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Tuesday, 26 March 2013


After Midnight's Children, more Magic Realism. And, after The Life of Pi, more tigers. Here is a whole novel based around the relationship between tigers and humans, tigers on the loose, tigers as both threat and symbol of the natural world, in all its brutality and beauty.

Though you need patience with this book. The story progresses from two points in time. The main story is set a couple of years after the Balkan war of the nineties. Natalia, the narrator, is a doctor going into a neighbouring country to organise vaccinations for children there. And in alternating chapters we hear the story of Natalia's grandfather, and his life in the small village where he was born, and his adventures with the tiger's wife, a deaf-mute woman who does everything in her power to insure that an escaped tiger is not killed by the village people.

So it takes a long time to build momentum. There are two stories being told, with different chronologies and a lot of digressions, and so while the narrative is never tedious, it does like to wander off into apparently unconnected accounts of the various local characters in the grandfather's village. It is necessary to stick with the novel to begin to see some kind of connections between all the narratives.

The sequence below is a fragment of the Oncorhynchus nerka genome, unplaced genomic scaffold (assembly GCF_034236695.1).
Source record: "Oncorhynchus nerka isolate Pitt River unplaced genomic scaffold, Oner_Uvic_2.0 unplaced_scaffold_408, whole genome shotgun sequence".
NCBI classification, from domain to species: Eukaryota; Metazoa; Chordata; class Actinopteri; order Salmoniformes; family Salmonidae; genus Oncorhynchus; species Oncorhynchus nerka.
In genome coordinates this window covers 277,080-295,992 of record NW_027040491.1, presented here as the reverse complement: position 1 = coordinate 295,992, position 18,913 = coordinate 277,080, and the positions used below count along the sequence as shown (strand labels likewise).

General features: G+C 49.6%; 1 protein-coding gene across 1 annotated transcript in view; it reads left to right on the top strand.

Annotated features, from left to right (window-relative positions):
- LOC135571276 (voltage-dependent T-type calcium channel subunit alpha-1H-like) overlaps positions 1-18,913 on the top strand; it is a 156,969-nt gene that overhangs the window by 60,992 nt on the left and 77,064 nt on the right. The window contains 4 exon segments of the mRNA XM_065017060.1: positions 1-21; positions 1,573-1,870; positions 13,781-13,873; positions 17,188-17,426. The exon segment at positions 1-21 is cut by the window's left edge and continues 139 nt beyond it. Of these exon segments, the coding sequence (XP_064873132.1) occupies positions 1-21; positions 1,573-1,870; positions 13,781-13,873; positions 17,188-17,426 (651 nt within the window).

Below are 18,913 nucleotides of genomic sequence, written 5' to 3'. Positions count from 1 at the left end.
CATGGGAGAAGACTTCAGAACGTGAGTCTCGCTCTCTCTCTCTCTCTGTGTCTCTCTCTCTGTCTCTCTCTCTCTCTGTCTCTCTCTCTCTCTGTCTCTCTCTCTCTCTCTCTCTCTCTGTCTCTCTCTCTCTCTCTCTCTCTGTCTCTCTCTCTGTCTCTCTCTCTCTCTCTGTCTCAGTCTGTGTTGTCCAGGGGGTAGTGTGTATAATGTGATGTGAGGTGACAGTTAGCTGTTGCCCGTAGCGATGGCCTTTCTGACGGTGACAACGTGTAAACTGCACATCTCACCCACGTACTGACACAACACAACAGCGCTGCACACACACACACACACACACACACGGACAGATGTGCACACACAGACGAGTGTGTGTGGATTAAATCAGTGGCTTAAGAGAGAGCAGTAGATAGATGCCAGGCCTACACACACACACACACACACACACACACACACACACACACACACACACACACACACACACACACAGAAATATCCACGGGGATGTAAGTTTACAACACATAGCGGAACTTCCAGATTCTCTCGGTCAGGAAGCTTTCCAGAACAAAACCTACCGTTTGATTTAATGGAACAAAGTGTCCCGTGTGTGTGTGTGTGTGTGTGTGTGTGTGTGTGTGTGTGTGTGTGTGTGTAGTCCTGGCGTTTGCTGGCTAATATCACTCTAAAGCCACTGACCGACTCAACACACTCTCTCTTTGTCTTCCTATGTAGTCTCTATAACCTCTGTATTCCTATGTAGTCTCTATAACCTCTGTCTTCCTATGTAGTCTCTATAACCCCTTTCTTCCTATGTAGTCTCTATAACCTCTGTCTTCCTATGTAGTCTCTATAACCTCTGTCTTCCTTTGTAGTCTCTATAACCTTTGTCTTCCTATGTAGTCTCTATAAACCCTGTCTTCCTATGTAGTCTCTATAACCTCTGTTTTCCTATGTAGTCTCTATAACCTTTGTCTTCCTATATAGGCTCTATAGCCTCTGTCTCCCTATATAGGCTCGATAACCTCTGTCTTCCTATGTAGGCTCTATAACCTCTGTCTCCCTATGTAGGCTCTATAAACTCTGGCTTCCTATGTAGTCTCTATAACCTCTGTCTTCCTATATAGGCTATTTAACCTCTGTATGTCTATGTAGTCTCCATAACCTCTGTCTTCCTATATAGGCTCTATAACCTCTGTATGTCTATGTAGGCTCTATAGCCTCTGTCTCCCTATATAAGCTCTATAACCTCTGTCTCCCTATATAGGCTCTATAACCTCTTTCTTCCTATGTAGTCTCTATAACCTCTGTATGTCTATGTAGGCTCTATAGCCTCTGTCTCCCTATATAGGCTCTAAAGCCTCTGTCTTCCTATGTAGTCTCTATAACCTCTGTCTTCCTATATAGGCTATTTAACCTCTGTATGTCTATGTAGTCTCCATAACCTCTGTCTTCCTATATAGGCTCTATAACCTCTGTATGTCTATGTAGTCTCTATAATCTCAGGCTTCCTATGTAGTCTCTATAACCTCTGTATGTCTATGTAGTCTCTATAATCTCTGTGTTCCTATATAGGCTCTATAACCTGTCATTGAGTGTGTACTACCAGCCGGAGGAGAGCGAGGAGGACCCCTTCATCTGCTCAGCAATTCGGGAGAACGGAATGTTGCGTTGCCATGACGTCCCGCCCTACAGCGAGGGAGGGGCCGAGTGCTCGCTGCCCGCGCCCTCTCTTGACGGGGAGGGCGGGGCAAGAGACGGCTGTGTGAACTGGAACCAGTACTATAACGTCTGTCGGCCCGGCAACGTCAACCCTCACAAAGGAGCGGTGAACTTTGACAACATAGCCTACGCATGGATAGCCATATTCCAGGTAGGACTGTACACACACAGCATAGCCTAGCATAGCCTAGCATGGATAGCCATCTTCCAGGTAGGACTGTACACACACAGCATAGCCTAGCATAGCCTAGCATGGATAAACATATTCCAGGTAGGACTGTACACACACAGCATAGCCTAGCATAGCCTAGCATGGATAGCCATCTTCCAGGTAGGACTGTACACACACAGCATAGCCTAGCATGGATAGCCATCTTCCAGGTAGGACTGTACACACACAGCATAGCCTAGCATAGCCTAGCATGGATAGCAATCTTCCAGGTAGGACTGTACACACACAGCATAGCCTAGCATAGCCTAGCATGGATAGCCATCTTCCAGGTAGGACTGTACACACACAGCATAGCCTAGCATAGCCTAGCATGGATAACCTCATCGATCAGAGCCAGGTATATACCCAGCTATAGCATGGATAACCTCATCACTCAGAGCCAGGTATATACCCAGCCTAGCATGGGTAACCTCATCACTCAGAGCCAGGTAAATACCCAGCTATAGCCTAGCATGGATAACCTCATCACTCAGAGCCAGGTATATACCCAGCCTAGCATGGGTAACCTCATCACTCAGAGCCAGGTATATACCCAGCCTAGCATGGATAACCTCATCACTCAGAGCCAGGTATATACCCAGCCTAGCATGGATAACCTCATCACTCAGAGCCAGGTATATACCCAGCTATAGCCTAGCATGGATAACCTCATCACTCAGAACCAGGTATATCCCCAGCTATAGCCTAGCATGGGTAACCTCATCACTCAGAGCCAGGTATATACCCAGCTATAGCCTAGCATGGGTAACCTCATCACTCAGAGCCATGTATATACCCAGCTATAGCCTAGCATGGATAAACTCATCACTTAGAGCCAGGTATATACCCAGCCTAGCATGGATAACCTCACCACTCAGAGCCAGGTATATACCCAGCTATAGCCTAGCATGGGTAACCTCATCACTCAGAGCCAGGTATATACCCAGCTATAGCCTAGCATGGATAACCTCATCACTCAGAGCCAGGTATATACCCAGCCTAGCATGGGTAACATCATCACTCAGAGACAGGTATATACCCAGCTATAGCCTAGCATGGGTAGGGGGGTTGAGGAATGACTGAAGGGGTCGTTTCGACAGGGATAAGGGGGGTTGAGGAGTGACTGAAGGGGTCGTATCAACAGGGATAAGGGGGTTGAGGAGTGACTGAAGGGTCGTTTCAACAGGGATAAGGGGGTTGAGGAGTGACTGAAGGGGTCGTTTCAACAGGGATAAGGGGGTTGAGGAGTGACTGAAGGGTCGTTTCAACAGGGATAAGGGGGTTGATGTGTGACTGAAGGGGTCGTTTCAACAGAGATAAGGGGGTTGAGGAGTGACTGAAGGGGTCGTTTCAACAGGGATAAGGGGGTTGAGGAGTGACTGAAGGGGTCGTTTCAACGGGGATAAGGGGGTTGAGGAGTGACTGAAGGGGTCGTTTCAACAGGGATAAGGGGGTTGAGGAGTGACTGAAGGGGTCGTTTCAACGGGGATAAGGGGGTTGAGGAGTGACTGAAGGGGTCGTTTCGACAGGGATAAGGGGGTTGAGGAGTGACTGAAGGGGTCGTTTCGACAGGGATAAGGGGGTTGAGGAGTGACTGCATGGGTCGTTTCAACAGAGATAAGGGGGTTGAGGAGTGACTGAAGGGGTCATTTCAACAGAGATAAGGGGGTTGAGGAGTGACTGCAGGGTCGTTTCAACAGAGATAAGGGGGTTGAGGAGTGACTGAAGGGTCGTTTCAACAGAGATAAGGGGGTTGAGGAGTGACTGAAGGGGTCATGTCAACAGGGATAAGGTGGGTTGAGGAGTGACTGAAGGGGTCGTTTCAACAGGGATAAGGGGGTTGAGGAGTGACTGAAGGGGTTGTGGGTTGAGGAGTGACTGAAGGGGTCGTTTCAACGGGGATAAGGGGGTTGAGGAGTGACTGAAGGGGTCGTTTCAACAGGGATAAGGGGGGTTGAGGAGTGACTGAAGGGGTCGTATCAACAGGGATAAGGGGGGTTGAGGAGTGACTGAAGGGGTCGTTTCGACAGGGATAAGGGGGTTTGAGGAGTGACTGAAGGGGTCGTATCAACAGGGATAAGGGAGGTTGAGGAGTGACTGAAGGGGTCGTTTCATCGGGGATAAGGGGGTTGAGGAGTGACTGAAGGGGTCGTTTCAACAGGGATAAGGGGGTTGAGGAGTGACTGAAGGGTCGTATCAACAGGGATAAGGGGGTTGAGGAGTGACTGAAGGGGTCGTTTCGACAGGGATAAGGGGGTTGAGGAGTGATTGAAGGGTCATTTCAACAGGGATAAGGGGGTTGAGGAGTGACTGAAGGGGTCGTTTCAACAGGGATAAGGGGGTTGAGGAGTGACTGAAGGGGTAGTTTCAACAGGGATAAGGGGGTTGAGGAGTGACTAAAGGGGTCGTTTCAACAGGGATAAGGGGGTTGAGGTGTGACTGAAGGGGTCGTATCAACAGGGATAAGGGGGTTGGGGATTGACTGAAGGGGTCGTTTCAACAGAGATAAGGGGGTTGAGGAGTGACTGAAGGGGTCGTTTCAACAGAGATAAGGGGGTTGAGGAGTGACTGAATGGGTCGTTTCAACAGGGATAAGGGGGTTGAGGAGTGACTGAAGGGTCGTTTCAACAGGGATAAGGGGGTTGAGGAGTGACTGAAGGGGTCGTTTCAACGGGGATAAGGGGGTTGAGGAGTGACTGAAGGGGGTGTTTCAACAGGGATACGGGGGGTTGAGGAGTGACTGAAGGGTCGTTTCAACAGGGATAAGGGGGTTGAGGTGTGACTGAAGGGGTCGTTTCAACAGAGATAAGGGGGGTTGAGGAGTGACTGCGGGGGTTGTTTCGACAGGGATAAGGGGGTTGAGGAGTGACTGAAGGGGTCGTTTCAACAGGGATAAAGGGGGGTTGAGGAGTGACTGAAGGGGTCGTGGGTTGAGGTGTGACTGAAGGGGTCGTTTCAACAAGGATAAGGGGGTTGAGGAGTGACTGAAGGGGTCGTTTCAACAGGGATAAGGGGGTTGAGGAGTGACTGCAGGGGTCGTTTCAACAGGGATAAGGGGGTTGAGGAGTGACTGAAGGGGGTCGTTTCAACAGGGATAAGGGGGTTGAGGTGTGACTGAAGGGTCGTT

And yet it is questionable whether it is worth the wait. The writing flows easily, it takes no effort to read the book and the stories are rich and deep and detailed, spanning decades, taking in city and country, real and supernatural. Yet there are in truth too many digressions, the narrative going back and forward in time, mentioning this character and that until it is hard to keep track of exactly who is who, and difficult to find characters to care about.

Finally there is a resolution of sorts at the end, an attempt to tie up loose ends. This linking the two chronologies of the story, however, is lacking, incomplete, providing more questions than answers.

Also, the novel can't seem to make up its mind whether the world it describes is just as we see it, or whether it is reality suffused by magic, like in the universe of Rushdie or Gabriel Garcia Marquez.
There is an attempt at magic realism through the character of the Deathless Man, who, as the name suggests, cannot die, yet it is hard to see the point of this bit of fantasy in what is in general a fairly realistic, unsuperstitious perspective. In fact the writer says, on p.310,
"when confounded by the extremes of life....people would turn first to superstition to find meaning, to stitch together unconnected events in order to understand what was happening."
It is made clear that the villagers superstitions are just that, irrational, based on ignorance and fear, yet there is also this man who cannot be killed popping up throughout the narrative. It is out of place, this appeal to the supernatural.

So this book is a mixture. The story is too diffuse to be effective, and failed to hold my attention or engage me. And it is trying to have its cake and eat it, regarding the existence of magic and the supernatural. Yet it is well written, rich, with individual characters and narratives that are fascinating in themselves. 

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